The Resistance Pregnancy Test

The number one behavior you come across in projects is almost never authentic resistance. In fact, resistance is only one of four possible reactions. But it takes a pregnancy test to see it.

Bear with me, as I will show you with the precision of an ultrasound display that it is worthwhile to take urine samples of people who are pissed off.

Like the tests you can buy at the pharmacy, you will be surprised by the accuracy of just looking at two simple things: what people want and what people do. Let’s have a closer look. In the ultrasound display below, the vertical axis displays intent and the horizontal axis shows behavior. As a result there are four quadrants:

pregnancy echo

  • Commitment: what happens when our intention is willing and our behavior follows our intentions. Let’s say this is an authentic ‘yes’;
  • Resistance: what happens when our intention is unwilling and when it is in resonance with our behavior. Think about the common types of resistance that are summed up by Peter Block: Need more detail, Giving a lot of detail, Not enough time, Impracticality, Confusion, Silence, Moralizing and Press for solutions. These behaviors demonstrate a ‘no’, but it is an authentic ‘no’.

Both of the above behaviors are signs of pregnancy because they are authentic. Authenticity means that what people do is in sync with what people say.  Resistance, like commitment, is a rare behavior. It requires people to be open about what they care about, and at the same time it goes against what is generally accepted. It takes courage to figure out what is not important to you and to say ‘no’ to it and vice versa. But it gets more problematic when there is a dissonance between what people say and what they do.

  • The Stockholm Syndrome: The Stockholm Syndrome describes the behavior of hostages who become sympathetic to their hostage-takers. The name derives from a 1973 hostage incident in Stockholm, when several victims began to identify with their hostage-takers as a coping strategy.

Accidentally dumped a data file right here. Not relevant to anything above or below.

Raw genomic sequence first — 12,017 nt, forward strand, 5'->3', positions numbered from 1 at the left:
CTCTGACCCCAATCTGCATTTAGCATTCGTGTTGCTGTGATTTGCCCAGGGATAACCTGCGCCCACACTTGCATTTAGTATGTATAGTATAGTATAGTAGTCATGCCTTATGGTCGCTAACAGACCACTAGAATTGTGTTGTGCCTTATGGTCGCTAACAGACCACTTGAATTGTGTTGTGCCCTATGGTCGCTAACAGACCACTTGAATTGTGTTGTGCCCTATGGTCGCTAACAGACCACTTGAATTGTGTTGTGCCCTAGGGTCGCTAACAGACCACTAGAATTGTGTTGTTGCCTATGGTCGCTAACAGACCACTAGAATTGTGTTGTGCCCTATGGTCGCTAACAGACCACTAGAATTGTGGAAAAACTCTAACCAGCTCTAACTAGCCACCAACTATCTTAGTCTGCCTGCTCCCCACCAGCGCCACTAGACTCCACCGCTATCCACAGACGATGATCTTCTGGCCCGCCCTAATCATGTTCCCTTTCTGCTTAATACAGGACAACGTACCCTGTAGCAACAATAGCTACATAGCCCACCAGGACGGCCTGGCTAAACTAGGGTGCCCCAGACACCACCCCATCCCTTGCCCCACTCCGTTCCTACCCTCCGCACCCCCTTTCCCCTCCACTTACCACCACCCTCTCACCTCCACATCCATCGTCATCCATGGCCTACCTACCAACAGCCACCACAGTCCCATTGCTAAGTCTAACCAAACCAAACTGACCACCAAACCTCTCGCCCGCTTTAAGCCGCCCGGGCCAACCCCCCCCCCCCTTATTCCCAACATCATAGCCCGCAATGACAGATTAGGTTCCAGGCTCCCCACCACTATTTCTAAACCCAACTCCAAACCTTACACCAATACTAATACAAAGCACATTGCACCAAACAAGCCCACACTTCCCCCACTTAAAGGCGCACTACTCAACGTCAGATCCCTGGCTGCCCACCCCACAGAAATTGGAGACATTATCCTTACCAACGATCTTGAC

It is the same kind of fear of repercussions that we can find in some organizations. People lose their sense of self as if they were in a hostage situation and start to act against their unwilling intent. From the outside they gladly execute and commit to the commandments that were made, so the behavior is a false ‘yes’.
  • The Otis Redding Syndrome: I borrow this one from Bob Sutton, who recalls the line from Otis Redding’s old song: Sitting By the Dock of the Bay, “Can’t do what ten people tell me to do, so I guess I’ll remain the same”. 
Clearly, this describes people with a good intention who are somehow hindered to follow their will because they are paralyzed by opinions and politics. This is a false ‘no’.

Otis Redding’s solution was to “remain the same” because he couldn’t please 10 different people. According to Robert Sutton, that is a rational response to a bad system. As for the Stockholm Syndrome; it suffices to quote Rita Mae Brown when she says ‘The reward for conformity was that everyone liked you except yourself’. In other words: not pregnant.

How to Diagnose

So now that you know what to look for we can get down to practice. Intent and Behavior can be in sync or out of sync. It’s all a matter of authenticity – something you can easily diagnose by the level of energy that people display.
When they are in sync (i.e.: ‘I want what I am doing’; or ‘I don’t do what I dislike’), the behavior is authentic and this generates energy. Hence the diagnosis of pregnancy. When they are out of sync (i.e.: ‘I want it, but I am not doing it’; or: ‘I don’t want it and still I am doing it’) the behavior is a coping behavior and it sucks up the energy. Hence the diagnosis of non-pregnancy.

pregnancy test

Pregnant: A Nurturing Challenge

Authentic behavior is a source of energy. Most of the times, people are being authentic because it feels safe enough for them to turn their emotions into energy. That is why, from a fertility point of view Resistance and Commitment mean the same:

  • People care about the stuff;
  • People feel safe enough to tell you they (dis)agree;
  • People have a backbone, a beating heart and guts;